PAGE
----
The event was enough to induce a minor panic, as Bell and his wife used in-flight WiFi to Google everything related to scorpion stings and their symptoms and consequences. A nurse who happened to be onboard the flight gave Bell a pain killer to quell the sensation, which he likened to a wasp sting. When the plane landed in Calgary, EMS were already on site ready to take him to the hospital, where he was eventually told he was fine.
The incident was corroborated by United, as an airline spokesperson told The Guardian: “Our flight attendants helped a customer who was stung by what appeared to be a scorpion..Our crew immediately consulted with a MedLink physician on the ground who provided guidance throughout the incident and assured our crew that it was not a life-threatening matter.” The scorpion likely crawled its way into someone’s luggage, staying there until it dropped into the cabin, according to Bell.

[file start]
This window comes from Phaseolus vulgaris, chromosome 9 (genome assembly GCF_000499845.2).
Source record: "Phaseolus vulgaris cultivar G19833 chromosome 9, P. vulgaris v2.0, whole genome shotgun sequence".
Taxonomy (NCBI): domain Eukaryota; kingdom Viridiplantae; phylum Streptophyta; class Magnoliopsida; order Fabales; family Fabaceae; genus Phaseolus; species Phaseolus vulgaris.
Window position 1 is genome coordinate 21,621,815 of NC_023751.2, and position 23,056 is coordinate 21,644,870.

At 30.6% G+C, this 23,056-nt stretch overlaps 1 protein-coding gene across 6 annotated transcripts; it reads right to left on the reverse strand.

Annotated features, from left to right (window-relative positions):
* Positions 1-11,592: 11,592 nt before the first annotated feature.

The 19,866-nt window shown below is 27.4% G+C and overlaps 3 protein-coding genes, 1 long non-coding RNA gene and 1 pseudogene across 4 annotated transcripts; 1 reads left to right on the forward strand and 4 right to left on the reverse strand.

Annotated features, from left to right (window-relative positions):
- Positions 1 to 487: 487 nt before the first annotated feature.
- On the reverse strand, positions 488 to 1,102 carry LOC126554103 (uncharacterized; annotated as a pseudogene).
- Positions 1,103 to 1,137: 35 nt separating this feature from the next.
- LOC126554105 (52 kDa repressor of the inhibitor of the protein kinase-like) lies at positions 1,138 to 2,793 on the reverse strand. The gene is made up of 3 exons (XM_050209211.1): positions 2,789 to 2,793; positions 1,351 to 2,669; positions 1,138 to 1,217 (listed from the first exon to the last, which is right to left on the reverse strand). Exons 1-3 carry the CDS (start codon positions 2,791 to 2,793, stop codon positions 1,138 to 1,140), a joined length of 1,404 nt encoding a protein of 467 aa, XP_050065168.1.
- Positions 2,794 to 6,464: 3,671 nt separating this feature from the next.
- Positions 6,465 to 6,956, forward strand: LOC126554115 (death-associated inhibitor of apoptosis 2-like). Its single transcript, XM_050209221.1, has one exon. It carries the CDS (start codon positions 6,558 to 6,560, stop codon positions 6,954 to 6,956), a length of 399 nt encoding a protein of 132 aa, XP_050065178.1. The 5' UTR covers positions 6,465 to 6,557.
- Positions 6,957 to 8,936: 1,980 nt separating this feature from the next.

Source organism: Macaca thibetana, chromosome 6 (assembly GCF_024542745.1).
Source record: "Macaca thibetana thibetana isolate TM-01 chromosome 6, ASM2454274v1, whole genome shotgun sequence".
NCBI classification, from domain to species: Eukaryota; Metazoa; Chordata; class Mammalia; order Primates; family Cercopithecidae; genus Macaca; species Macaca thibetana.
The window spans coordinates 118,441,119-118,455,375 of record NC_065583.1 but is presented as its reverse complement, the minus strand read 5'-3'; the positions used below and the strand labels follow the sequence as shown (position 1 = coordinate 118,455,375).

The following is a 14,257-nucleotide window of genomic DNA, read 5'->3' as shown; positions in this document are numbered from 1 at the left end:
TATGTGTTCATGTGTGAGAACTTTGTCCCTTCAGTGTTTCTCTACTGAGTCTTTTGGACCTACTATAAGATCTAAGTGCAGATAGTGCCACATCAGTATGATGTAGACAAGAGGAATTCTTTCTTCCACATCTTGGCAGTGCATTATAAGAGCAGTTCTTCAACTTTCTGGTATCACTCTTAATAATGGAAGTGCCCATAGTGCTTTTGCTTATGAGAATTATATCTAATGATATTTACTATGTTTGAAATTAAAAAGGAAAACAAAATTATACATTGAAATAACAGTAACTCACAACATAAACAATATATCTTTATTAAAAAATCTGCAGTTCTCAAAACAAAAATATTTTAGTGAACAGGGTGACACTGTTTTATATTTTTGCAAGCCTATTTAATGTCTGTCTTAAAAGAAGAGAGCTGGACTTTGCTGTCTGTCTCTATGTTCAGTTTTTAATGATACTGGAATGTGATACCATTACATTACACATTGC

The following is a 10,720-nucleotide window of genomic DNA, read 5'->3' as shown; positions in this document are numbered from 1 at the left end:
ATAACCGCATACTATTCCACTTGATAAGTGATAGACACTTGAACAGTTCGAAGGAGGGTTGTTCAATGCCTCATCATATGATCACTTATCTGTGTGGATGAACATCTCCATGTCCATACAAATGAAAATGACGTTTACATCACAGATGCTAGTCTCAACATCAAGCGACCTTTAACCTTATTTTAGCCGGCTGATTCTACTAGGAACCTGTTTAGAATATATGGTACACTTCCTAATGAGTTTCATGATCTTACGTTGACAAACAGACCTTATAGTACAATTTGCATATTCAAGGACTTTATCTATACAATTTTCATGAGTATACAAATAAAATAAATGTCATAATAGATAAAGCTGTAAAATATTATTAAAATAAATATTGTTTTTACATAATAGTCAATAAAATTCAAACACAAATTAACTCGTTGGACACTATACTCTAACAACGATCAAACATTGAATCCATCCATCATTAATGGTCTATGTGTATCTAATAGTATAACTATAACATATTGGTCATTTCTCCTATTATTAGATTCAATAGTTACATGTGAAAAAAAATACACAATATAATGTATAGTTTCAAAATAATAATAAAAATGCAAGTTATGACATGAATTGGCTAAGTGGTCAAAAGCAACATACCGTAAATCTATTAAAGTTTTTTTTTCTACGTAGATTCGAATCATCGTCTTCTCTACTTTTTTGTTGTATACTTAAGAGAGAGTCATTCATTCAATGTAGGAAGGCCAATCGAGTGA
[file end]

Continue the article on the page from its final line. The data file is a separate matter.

Bell and his wife have been compensated by the airline in the form of flight credits, much like all passengers of Flight 3411, who are set to receive “compensation for the cost of their tickets," for having experienced that now infamous debacle.